The Old Guard isn’t hiding its true colours for too long as it is very clear that it’s the movie that will hopefully give Netflix a big superhero franchise located in their own house. Big starring names (Charlize Theron, Marwan Kenzari), splashy action/VFX budget and veteran producers behind the scenes are all there to make something happen out of pre-existing IP. How could it not work during the golden age of comic book stories? Well as much as the Gina Prince-Bythewood directed blockbuster differentiates itself from the colleagues by being unashamedly original when it comes to themes, this first movie’s story and choices aren’t quite up to that level.
Further back you go in the production timeline, more strengths can be found regarding the technical side. The Old Guard definitely isn’t afraid to change sceneries which couldn’t have been the most pleasant thing for the production designer Paul Kirby to work out. His work on keeping the locations interesting clearly kept up with Prince-Bythewood’s vision where the characters aren’t one-dimensional. Similarly casting department deserves credit for finding interesting actors for the roles: Chiwetel Ejiowor (Copley), Veronica Ngo (Quynh) and Harry Melling (Merrick) fit perfectly alongside the main cast. From the main cast, Matthias Schoenaerts as ”immortal” Booker is fantastically heartbreaking and devious.
Then it seems as more time went on, questionable choices started to appear that dug a hole under the film’s potential. About a halfway through, the movie being about immortality and finding individuals alike began to slowly fade away. It gets replaced by trying to take down a run-of-the-mill egoistic dude who runs an evil company and that’s just so much less interesting and disappointingly it’s not the only thing that drives it into mediocrity. Some of the fight scenes are well done but there are also weaker ones such as the first one where it’s shot so poorly that you start to worry for the rest. The better ones seem worse because of the astoundingly bad music selections and editing, the tracks’ vocals clash hard with the dialogue and sound effects making the overall sound incomprehensible.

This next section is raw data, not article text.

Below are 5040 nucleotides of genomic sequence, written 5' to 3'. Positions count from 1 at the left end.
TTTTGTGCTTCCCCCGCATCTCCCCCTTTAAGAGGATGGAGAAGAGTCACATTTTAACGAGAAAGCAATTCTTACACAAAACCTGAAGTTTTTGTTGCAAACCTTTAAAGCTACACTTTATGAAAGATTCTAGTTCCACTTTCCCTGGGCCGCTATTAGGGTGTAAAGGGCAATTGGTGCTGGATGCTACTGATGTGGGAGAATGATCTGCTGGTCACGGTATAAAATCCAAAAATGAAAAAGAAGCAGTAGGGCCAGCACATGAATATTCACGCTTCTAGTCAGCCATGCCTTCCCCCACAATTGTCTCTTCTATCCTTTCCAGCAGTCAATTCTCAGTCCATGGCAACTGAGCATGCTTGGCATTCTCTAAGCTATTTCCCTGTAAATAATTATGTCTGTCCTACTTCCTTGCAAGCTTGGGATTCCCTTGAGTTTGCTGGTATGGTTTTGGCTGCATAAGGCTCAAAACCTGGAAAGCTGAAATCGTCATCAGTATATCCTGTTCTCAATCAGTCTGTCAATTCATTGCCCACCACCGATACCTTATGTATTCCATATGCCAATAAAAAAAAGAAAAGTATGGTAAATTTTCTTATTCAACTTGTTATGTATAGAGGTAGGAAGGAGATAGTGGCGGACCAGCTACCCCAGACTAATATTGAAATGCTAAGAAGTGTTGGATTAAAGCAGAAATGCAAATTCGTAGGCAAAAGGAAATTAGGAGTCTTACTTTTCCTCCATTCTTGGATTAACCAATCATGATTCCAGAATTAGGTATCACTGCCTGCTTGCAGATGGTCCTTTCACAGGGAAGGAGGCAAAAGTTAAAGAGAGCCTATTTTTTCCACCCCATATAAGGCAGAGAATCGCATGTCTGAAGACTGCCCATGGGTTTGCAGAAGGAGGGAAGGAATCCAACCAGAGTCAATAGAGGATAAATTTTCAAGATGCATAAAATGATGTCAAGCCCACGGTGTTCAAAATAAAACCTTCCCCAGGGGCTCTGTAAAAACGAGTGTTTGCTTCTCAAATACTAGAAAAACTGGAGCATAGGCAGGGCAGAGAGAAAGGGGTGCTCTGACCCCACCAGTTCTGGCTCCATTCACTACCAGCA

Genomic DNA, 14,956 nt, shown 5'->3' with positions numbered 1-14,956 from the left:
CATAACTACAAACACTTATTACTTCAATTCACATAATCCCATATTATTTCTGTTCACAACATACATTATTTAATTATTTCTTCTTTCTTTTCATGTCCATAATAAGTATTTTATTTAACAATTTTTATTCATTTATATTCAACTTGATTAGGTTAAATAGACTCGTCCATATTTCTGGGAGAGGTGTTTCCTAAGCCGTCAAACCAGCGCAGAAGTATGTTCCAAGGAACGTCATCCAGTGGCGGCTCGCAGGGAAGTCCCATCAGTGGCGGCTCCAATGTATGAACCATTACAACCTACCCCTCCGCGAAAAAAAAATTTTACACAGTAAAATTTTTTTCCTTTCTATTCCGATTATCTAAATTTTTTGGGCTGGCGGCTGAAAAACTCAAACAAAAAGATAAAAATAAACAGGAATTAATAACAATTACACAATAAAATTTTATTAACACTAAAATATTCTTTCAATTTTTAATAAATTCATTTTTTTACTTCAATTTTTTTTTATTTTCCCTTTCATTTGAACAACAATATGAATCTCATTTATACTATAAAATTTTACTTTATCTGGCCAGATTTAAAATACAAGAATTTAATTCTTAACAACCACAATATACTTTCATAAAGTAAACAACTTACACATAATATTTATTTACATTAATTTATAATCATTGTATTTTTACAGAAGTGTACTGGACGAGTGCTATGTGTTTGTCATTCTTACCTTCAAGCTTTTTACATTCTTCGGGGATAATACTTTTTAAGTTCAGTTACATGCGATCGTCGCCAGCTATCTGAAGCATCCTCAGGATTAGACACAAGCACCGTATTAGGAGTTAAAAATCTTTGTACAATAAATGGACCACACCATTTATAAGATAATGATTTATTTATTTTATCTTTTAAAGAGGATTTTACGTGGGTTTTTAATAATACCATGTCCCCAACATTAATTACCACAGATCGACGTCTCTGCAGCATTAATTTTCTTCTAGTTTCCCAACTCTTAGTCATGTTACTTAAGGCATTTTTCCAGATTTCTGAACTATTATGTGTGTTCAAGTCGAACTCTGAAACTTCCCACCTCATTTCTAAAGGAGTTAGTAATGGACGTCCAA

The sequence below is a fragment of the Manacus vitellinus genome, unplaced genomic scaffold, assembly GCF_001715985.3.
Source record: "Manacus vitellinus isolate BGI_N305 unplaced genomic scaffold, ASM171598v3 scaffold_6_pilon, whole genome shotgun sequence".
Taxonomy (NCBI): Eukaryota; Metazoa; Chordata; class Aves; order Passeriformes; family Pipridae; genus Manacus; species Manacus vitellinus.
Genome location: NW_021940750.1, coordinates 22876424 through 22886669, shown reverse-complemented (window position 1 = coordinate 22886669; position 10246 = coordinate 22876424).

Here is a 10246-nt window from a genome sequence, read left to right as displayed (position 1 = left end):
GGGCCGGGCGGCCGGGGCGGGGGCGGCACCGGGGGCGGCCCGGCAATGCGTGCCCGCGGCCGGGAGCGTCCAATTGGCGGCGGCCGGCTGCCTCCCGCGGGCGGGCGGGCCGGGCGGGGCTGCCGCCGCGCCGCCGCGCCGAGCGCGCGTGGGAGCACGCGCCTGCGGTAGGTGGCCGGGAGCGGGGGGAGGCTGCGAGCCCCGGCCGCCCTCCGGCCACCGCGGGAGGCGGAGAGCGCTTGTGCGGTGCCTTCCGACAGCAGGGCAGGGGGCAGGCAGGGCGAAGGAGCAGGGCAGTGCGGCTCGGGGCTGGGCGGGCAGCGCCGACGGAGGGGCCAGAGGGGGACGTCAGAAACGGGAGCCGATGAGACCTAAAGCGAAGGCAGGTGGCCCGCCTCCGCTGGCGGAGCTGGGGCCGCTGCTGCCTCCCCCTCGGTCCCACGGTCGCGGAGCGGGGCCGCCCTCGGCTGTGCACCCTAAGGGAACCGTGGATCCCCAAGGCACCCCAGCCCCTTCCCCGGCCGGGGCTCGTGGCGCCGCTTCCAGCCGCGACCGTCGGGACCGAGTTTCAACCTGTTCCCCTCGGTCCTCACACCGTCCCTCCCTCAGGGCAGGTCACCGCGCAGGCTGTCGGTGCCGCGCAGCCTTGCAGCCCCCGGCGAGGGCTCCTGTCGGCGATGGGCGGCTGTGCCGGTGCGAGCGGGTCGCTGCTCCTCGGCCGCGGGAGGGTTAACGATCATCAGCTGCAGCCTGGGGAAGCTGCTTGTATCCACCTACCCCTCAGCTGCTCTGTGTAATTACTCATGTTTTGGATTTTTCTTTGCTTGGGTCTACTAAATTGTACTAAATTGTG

Smileys: Production design, casting, Matthias Schoenaerts
Frowneys: Soundtrack, story
That one romantic outpour from Kenzari’s character though, wow. You know it if you’ve watched the film.